In the darkest hours of March 13, 1989, people all across North America noticed something odd overhead. They called friends and neighbors, asking the same question.
Have you seen the sky?
From New York to Florida, Cuba and Honduras, people saw the same strange thing — long streams of light. Often reported as reddish in color, these streams twisted and danced in the northern sky. Some people feared that a recently launched spacecraft had exploded. Residents of Amarillo, Texas, called the fire department. The glow looked like a distant fire, burning toward the city.
It wasn’t a fire. It was a natural phenomenon called an aurora. Auroras are common near the North and South Pole. But they rarely reach skies over southern U.S. states, such as Texas.
Something powerful — and extraterrestrial — had pushed these “northern lights” south.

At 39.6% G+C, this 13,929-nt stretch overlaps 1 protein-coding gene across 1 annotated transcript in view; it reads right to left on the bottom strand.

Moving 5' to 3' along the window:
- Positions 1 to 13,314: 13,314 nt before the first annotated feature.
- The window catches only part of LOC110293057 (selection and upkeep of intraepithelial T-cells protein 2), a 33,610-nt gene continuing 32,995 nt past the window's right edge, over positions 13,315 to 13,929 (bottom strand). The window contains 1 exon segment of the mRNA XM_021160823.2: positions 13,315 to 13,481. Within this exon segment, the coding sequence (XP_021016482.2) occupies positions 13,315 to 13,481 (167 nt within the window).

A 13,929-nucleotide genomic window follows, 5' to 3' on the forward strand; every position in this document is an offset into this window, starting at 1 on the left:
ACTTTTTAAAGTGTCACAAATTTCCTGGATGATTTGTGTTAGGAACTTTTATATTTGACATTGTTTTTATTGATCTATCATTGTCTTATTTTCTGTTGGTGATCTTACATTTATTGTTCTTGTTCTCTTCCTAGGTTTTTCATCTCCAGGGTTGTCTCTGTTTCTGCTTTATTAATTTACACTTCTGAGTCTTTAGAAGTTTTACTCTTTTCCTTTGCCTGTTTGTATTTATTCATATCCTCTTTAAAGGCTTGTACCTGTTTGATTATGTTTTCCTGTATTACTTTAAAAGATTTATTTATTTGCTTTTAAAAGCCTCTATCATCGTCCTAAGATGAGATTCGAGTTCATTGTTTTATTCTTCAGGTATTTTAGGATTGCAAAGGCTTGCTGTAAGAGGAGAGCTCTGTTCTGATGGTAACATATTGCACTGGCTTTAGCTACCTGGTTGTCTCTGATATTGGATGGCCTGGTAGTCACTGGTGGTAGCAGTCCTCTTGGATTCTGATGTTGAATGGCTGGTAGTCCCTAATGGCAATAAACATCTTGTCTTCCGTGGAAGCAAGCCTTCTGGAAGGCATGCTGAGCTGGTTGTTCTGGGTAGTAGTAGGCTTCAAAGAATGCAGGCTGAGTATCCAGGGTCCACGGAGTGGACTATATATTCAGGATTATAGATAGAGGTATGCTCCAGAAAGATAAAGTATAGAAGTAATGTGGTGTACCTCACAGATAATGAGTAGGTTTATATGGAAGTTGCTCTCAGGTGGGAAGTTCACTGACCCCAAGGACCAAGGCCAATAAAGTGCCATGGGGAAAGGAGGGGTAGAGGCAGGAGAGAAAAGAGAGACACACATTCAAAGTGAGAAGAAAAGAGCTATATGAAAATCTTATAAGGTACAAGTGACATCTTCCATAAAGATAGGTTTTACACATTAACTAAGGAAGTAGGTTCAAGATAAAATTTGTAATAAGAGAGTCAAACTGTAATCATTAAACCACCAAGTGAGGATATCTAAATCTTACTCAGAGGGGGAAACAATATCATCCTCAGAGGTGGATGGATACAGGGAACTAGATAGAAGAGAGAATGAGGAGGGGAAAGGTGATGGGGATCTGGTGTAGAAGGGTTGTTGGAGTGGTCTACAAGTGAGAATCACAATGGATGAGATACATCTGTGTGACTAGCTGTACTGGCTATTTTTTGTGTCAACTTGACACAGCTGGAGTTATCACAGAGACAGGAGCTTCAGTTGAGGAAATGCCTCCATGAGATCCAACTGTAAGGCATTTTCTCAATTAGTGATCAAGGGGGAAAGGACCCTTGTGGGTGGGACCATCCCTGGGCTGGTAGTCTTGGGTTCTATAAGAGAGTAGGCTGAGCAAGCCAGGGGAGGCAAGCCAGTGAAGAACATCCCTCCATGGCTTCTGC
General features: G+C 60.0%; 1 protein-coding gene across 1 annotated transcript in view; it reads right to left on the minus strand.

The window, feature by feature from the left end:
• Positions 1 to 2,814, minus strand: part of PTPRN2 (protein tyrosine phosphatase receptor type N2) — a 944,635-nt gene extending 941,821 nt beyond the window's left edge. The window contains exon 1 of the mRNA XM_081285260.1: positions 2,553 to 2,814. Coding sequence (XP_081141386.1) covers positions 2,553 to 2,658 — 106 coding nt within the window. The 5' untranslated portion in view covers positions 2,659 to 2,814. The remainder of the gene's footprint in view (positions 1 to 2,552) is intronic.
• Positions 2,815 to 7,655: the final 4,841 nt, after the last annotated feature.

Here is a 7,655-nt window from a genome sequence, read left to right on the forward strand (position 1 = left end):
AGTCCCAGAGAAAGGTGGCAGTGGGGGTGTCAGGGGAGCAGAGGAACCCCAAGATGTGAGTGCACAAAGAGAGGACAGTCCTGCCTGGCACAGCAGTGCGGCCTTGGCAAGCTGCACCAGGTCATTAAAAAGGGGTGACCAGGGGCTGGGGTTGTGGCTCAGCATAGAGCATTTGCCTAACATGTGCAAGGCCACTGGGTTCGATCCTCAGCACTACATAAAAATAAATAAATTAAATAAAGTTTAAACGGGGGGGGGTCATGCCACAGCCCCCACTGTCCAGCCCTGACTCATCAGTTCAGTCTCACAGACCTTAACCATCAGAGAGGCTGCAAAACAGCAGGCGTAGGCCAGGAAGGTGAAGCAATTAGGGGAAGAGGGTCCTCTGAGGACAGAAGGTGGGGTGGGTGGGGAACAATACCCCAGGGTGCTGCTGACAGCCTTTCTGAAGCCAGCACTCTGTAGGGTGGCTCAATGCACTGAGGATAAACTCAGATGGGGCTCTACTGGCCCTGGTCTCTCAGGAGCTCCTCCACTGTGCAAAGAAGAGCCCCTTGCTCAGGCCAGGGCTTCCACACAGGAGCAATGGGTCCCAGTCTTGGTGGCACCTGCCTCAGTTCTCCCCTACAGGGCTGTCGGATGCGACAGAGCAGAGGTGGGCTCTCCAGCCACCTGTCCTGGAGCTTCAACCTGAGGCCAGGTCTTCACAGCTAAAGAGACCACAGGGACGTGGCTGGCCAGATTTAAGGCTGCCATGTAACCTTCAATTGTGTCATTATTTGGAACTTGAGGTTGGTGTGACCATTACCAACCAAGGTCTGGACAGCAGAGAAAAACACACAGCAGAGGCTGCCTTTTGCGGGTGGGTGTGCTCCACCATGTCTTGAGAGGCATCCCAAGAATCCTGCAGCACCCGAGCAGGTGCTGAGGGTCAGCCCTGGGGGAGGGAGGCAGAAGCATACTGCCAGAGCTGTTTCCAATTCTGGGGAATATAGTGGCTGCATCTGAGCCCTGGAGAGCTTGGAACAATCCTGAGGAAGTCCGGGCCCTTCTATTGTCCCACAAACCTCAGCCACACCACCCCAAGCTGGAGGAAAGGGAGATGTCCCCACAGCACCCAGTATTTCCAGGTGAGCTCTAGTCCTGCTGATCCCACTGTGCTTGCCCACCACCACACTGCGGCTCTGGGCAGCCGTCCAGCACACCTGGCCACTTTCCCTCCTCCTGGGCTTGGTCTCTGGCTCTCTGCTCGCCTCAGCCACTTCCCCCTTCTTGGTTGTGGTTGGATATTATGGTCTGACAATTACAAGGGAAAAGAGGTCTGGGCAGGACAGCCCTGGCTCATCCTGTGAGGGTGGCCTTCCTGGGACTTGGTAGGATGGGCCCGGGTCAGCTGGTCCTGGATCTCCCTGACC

In the Canadian province of Quebec, the overhead light show was just the beginning. The same event that caused the auroras also triggered a strong electric current to flow underground. That current ran into buried electrical wires. The resulting jolt overloaded the electric power grid. That’s the network of generators and wires that carry electricity.
At 2:44 a.m., lights started to go out. A minute later, the entire province of Quebec was dark. Electric-heating systems stopped working. So did elevators, even between floors. Skyscrapers in Montreal turned into looming shadows. Nine million people were powerless. That morning, the subway and airport were shut. The power company issued a statement: “All those motorists sitting at traffic lights cursing should realize that it is not [our] fault.”
Power grids in the northern United States suffered shocks, too, but their lights didn’t go out.
The light show and blackout were caused by what scientists call a geomagnetic (JEE-oh-mag-NET-ik) storm. It occurs when an energetic stream of particles from outer space smashes into the magnetic field that surrounds and protects Earth. Geomagnetic storms are one example of space weather.
The word “weather” usually describes what happens in the lowest part of Earth’s atmosphere. Space weather describes events that happen on a much bigger scale, from the sun to the Earth.